In the last post, I added in the graphics card and 2 hard drives from my old build. Windows 7 had been installed, as has Office 2010, Macromedia Fireworks, FileZilla, Realplayer, Notepad++ and also some diagnostic things like CPUID’s HWMonitor.
Major Problems Encountered
So far I had encountered a few major problems:
- Whenever the computer booted, it would report “CPU FAN ERROR” – press F1 to continue. I first changed the option in the BIOS to tell it to carry on in the event of an error. I email scan and told them I had tried the CPU fan in all the headers, and it was still the same. After a few days, they replied asking me if I had put it in the CPU_FAN header, which it was already in. After a few attempts at contacting them again, they replied saying they thought it was the motherboard, and did I want them to send me another. Replacing the board would have meant starting right from the start again – rethermaling the CPU, fitting the cooler back on top of it, the RAM, updating the BIOS, probably re-installing Windows and all of the drivers.. at least I could have followed this blog if I got stuck. In the end I consulted with a friend who advised me to have a look at the BIOS settings again regarding the fan. I went in and changed the CPU LOW FAN SPEED from 600RPM to 200RPM. I believe this value means the value at which an error will be thrown if the CPU fan goes too slow, rather than setting the lowest fan speed – as you may imagine. The CPU fan seems to spin around 590 – 700RPM. With the new low value set – the error was gone, as the fan was spinning quicker than it’s warning value. (My fan spins slower than most CPU fans as it is a 120mm fan rather than an 82 or 90mm). The fan is quiet, the CPU is still cool, so it is good enough for me – and I am not going to try a new board.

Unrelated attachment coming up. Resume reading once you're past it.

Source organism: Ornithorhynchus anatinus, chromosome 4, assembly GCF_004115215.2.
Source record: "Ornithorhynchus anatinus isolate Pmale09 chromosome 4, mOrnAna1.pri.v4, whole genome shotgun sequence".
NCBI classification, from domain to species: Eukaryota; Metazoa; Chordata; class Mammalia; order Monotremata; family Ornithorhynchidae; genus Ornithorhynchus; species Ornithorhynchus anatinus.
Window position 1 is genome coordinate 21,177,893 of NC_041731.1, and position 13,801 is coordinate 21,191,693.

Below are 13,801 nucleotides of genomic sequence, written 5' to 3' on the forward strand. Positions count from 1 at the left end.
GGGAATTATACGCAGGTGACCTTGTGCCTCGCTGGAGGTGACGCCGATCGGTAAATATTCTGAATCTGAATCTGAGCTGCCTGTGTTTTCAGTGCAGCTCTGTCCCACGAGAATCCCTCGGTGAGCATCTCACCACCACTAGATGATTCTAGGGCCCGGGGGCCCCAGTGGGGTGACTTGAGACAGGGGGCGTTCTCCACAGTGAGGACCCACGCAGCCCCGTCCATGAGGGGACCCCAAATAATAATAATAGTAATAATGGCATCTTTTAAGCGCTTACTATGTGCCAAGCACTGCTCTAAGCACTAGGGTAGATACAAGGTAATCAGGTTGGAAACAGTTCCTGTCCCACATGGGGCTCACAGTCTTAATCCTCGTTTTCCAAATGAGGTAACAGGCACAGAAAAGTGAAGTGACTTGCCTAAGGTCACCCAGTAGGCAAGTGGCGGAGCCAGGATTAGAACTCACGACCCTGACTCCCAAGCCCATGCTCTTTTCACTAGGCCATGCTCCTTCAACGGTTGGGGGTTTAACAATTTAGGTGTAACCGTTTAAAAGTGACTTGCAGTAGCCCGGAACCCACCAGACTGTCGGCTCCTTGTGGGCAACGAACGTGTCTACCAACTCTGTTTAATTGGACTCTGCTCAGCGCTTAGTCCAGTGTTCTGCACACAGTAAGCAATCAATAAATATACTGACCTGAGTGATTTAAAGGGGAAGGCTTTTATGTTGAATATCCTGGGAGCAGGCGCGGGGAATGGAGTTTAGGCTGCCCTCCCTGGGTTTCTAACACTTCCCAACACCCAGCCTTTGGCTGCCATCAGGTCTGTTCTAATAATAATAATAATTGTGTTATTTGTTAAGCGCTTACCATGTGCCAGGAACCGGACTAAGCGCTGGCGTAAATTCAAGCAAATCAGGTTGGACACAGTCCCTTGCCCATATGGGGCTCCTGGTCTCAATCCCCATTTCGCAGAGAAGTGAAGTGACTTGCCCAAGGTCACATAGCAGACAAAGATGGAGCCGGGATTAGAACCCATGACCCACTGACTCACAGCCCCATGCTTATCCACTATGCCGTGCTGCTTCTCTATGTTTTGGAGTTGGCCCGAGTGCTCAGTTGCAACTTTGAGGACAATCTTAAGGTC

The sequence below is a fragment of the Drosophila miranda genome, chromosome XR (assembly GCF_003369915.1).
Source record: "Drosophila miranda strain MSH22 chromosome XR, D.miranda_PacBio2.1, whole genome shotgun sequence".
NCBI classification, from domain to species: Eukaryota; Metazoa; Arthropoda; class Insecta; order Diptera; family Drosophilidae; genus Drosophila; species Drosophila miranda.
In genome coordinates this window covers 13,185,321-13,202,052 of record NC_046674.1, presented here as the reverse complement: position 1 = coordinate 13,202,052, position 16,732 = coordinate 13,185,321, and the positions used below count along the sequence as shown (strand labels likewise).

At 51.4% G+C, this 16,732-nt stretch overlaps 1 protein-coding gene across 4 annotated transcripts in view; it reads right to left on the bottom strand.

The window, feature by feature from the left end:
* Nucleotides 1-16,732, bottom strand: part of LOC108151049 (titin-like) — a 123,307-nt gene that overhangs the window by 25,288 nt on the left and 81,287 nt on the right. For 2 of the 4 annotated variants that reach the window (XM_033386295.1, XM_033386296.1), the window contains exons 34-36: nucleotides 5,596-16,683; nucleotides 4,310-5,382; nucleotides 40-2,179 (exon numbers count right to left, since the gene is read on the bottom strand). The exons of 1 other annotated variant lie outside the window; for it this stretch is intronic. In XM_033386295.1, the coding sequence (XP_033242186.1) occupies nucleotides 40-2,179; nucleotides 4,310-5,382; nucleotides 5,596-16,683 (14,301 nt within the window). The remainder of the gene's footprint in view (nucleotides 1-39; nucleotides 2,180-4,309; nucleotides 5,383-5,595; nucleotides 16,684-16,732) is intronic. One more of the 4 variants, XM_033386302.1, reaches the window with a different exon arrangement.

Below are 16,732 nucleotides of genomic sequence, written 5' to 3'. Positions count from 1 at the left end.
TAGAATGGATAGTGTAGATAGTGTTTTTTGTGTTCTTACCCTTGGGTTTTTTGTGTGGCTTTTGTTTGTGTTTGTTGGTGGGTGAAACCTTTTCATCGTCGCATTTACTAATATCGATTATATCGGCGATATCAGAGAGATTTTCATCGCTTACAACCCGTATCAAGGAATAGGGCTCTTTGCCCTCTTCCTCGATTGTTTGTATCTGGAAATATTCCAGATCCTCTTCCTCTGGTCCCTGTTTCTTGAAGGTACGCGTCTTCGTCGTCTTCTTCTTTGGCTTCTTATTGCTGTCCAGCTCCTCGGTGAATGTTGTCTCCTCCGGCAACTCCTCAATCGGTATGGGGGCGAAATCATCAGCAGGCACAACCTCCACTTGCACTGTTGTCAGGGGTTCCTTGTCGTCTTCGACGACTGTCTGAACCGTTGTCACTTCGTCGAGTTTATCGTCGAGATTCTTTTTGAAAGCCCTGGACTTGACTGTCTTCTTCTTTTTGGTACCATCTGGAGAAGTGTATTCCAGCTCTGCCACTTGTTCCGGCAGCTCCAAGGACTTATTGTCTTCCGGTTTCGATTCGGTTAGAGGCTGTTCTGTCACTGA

- All the issues with updaing the SSD firmware, see this blog post if you want to know how to hopefully avoid these issues, and my recommendations.
- Blue screen on boot – when changing that SATA leads around, the BIOS decided that it would rather try and boot off the old Samsung drive with it’s old Windows 7 on it. The Asus EFI BIOS (simple version) only showed a little picture of my Samsung drive – so I had to go to the advanced options – boot and give them proper boot priorities as you would in a normal BIOS. Not really a problem – but worth watching out for.
- Trying to update my Samsung drives with an OCZ firmware and breaking the Windows installation. I’d recommend completely disconnecting all non essential hard drives when playing around with updating firmware and Linux commands.